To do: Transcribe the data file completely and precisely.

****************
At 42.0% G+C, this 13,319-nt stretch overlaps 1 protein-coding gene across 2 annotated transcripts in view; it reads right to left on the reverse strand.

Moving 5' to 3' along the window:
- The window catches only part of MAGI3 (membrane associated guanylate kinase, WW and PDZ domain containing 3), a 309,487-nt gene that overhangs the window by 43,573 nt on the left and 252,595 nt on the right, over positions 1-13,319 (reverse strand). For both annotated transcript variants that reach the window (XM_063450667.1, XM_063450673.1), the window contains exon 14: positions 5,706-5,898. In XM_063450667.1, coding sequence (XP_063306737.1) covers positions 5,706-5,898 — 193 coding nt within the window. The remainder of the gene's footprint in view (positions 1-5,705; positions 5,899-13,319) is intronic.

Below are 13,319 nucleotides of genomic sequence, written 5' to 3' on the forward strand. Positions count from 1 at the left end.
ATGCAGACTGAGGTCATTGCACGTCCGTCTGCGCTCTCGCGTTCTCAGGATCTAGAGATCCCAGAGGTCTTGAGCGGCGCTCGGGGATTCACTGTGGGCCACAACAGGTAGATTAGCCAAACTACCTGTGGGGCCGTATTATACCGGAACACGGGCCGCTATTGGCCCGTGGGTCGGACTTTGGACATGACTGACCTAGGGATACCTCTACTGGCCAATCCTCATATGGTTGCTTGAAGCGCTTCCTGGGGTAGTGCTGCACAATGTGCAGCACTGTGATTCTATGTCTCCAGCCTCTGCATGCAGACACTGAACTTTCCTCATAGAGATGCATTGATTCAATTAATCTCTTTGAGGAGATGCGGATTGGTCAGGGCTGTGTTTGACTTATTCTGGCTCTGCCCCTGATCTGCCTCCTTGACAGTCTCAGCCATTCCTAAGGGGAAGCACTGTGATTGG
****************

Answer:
At 42.0% G+C, this 13,319-nt stretch overlaps 1 protein-coding gene across 2 annotated transcripts in view; it reads right to left on the reverse strand.

Moving 5' to 3' along the window:
- The window catches only part of MAGI3 (membrane associated guanylate kinase, WW and PDZ domain containing 3), a 309,487-nt gene that overhangs the window by 43,573 nt on the left and 252,595 nt on the right, over positions 1-13,319 (reverse strand). For both annotated transcript variants that reach the window (XM_063450667.1, XM_063450673.1), the window contains exon 14: positions 5,706-5,898. In XM_063450667.1, coding sequence (XP_063306737.1) covers positions 5,706-5,898 — 193 coding nt within the window. The remainder of the gene's footprint in view (positions 1-5,705; positions 5,899-13,319) is intronic.

Below are 13,319 nucleotides of genomic sequence, written 5' to 3' on the forward strand. Positions count from 1 at the left end.
ATGCAGACTGAGGTCATTGCACGTCCGTCTGCGCTCTCGCGTTCTCAGGATCTAGAGATCCCAGAGGTCTTGAGCGGCGCTCGGGGATTCACTGTGGGCCACAACAGGTAGATTAGCCAAACTACCTGTGGGGCCGTATTATACCGGAACACGGGCCGCTATTGGCCCGTGGGTCGGACTTTGGACATGACTGACCTAGGGATACCTCTACTGGCCAATCCTCATATGGTTGCTTGAAGCGCTTCCTGGGGTAGTGCTGCACAATGTGCAGCACTGTGATTCTATGTCTCCAGCCTCTGCATGCAGACACTGAACTTTCCTCATAGAGATGCATTGATTCAATTAATCTCTTTGAGGAGATGCGGATTGGTCAGGGCTGTGTTTGACTTATTCTGGCTCTGCCCCTGATCTGCCTCCTTGACAGTCTCAGCCATTCCTAAGGGGAAGCACTGTGATTGG